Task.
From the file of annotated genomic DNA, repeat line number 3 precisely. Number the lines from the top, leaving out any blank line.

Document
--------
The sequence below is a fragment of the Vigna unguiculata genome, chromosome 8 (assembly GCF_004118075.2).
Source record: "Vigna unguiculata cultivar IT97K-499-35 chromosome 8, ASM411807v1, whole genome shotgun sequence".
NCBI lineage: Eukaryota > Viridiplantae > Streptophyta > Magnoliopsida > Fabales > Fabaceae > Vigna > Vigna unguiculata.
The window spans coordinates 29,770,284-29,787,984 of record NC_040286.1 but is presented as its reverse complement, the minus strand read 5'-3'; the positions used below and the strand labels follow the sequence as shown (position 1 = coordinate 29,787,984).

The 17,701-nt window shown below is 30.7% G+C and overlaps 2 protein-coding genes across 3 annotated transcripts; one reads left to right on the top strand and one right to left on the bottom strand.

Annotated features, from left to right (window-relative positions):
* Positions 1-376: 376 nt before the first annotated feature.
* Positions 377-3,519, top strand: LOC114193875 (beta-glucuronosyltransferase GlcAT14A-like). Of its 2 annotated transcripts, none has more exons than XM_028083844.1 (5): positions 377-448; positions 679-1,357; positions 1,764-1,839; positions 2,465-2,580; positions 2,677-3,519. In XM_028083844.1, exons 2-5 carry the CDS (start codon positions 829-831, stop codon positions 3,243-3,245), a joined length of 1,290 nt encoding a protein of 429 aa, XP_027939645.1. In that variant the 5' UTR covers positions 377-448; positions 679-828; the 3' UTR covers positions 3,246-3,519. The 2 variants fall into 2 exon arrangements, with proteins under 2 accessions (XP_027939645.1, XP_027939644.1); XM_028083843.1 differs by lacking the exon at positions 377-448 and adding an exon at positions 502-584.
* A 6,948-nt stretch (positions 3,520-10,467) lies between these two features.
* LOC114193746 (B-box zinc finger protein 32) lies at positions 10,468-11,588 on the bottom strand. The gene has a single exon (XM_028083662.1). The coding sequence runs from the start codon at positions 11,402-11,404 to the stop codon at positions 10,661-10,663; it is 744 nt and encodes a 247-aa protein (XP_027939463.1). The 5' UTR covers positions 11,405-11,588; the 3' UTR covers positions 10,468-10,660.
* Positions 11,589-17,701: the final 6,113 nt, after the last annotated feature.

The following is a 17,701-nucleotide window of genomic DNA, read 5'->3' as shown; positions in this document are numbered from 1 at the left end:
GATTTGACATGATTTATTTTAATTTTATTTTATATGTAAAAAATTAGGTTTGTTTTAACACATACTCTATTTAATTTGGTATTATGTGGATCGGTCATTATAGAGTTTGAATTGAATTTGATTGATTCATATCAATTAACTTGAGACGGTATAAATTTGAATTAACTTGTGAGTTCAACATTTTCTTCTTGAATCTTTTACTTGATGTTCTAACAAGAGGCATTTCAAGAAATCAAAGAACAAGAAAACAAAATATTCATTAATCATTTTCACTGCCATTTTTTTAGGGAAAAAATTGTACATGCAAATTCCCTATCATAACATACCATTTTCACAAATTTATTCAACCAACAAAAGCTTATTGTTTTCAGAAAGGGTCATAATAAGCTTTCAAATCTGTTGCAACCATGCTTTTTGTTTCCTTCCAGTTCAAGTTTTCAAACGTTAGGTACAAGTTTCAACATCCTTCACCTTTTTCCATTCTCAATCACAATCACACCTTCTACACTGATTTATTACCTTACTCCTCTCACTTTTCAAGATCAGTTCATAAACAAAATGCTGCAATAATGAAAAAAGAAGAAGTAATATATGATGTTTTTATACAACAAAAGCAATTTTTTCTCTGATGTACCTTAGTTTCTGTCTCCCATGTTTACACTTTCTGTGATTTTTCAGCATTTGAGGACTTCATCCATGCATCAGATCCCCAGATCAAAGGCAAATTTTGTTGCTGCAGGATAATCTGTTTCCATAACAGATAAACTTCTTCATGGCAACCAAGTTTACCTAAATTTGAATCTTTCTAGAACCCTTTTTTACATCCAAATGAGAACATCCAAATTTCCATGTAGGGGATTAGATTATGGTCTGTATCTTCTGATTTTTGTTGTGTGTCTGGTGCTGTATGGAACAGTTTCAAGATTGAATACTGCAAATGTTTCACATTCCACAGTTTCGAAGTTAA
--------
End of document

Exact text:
NCBI lineage: Eukaryota > Viridiplantae > Streptophyta > Magnoliopsida > Fabales > Fabaceae > Vigna > Vigna unguiculata.